How to get started with forming new habits

  1. Set an intention – decide what habit you would like to break and replace it with. Or what new habit you would like to form. Create a clear vision in your mind and decide how you will know when you’ve achieved it.
  2. Make a commitment – write it down, tell other people and do any preparations you need to in advance.
  3. Start off small – learn how to form habits and then move on to bigger commitments.
  4. Create a context – train your brain into behaving a certain way by designing a scenario around it. Stick to it.
  5. Repeat, repeat, repeat.
  6. Celebrate small successes – congratulate yourself on creating new habits. It’s a great achievement and your brain will start to recognise the reward.

How to start the day on a positive note

June 13, 2018
habits to start day on positive note

Anyone else remember the phrase ‘start the day as you mean to go’ being used a lot during their teenage years? I would hear it muttered after finally dragging myself out of bed in the afternoon – no doubt following an evening of being on the cider and black. But pass agg (passive aggressive) comments aside, there is a lot of sense to it. Personally, I do feel a lot better about myself if I feel I’ve started the day well.

A lot of our actions are habits and putting the right ones in place can bring about simple and effective changes. Our habits are essentially patterns in our brains (neural pathways). It takes time and effort to create new ones. Getting into good habits to begin each morning is how you start the day on a positive note.

Of course, there are always obstacles and incidents outside of our control. However, for the majority of the time, it’s the way we deal with them that affects our mood. Starting the day positively helps frame our thought-patterns and emotions so life feels a bit easier to deal with. So without further ado, let’s look at the 3 habits you need to get into to start the day well.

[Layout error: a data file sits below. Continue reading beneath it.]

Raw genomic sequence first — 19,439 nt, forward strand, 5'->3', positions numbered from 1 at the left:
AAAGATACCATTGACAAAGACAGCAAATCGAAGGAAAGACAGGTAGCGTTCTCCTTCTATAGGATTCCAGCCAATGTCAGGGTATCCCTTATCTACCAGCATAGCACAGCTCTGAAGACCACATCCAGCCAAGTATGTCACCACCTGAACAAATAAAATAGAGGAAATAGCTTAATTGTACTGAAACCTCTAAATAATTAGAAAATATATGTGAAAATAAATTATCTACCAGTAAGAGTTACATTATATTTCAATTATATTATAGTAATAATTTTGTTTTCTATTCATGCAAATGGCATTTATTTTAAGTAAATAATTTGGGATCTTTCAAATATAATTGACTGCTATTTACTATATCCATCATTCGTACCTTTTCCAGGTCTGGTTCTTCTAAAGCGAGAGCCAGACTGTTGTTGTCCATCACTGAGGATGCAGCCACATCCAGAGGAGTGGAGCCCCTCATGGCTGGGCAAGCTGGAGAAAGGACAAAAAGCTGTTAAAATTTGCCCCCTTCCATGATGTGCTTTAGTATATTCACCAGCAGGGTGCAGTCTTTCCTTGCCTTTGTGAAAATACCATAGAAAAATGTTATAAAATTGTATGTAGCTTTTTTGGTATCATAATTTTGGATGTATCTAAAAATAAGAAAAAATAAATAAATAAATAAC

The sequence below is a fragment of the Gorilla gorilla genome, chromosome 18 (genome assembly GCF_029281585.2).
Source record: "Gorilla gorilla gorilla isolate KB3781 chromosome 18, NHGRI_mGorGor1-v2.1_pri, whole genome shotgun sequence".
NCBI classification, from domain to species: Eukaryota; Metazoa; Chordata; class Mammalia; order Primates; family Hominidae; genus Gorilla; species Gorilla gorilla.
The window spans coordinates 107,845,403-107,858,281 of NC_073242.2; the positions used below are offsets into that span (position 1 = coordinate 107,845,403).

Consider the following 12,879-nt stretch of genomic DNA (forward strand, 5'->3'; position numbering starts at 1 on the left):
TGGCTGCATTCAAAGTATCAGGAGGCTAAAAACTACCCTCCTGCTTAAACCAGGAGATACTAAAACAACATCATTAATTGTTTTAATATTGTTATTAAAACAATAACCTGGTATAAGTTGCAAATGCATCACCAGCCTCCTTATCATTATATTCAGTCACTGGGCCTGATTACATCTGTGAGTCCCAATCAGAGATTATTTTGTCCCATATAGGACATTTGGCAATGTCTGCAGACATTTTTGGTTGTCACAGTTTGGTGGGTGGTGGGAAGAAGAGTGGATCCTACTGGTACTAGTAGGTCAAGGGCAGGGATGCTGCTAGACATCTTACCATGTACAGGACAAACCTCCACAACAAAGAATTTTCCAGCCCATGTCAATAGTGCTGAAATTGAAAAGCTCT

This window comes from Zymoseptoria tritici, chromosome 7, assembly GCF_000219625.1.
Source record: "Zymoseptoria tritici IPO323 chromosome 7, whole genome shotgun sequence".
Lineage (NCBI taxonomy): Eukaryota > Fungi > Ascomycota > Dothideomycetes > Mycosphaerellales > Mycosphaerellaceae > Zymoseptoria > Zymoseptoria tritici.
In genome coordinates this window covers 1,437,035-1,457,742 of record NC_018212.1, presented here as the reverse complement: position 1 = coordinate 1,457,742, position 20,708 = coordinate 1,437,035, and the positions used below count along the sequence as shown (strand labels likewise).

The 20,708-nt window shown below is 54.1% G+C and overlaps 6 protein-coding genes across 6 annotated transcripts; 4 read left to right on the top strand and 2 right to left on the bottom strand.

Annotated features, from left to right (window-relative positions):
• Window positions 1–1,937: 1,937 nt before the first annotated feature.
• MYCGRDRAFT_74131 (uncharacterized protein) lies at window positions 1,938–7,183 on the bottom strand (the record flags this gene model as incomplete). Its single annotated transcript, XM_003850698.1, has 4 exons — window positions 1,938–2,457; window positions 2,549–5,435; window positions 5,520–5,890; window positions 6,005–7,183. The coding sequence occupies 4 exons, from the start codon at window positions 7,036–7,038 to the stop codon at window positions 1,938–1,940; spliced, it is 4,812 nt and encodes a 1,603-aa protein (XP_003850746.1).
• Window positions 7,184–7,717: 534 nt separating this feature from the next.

How to start the day on a positive note; the 3 habits you need

  1. Plan ahead

My day goes much more smoothly if I’ve managed to iron my clothes for the day ahead – rather than picking out what’s clean and hoping for the best. If I’ve made a green smoothie and my lunch in advance, then I am literally winning at life (small things here).

2. Be appreciative and show gratitude

Say thank you for the cup of coffee, your train arriving on time, or getting a good parking space outside work. Feel the appreciation for things around you and events going your way. This helps frame your mood and you’ll start noticing the good things and not look out for everything that can go wrong.

3. Start creative thinking or problem solving first thing

Use the first part of the day to tackle more challenging tasks and save the more administrative, basic jobs until later in the day. Your brain should be less tired and you’ll start the day with a sense of accomplishment.

Be kind to yourself

We’re all human and life doesn’t always turn out the way we intend to. If you oversleep, don’t make yourself an instagram worthy breakfast or begin the day with yoga etc, then don’t give yourself a hard time. Start again tomorrow.

%d bloggers like this: